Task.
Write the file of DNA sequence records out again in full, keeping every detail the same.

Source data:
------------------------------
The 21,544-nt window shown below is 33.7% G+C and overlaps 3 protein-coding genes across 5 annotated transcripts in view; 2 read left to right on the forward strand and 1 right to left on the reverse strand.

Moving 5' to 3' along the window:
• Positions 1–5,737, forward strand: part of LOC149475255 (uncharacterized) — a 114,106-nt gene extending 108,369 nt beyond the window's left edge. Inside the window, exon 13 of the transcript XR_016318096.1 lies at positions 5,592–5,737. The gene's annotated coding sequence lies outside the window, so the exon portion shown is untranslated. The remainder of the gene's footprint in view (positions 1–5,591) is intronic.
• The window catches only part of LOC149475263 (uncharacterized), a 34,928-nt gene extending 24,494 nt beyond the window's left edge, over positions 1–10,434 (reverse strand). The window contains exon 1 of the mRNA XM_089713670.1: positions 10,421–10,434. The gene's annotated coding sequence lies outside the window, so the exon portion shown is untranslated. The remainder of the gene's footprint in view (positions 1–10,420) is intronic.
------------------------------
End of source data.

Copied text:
The 21,544-nt window shown below is 33.7% G+C and overlaps 3 protein-coding genes across 5 annotated transcripts in view; 2 read left to right on the forward strand and 1 right to left on the reverse strand.

Moving 5' to 3' along the window:
• Positions 1–5,737, forward strand: part of LOC149475255 (uncharacterized) — a 114,106-nt gene extending 108,369 nt beyond the window's left edge. Inside the window, exon 13 of the transcript XR_016318096.1 lies at positions 5,592–5,737. The gene's annotated coding sequence lies outside the window, so the exon portion shown is untranslated. The remainder of the gene's footprint in view (positions 1–5,591) is intronic.
• The window catches only part of LOC149475263 (uncharacterized), a 34,928-nt gene extending 24,494 nt beyond the window's left edge, over positions 1–10,434 (reverse strand). The window contains exon 1 of the mRNA XM_089713670.1: positions 10,421–10,434. The gene's annotated coding sequence lies outside the window, so the exon portion shown is untranslated. The remainder of the gene's footprint in view (positions 1–10,420) is intronic.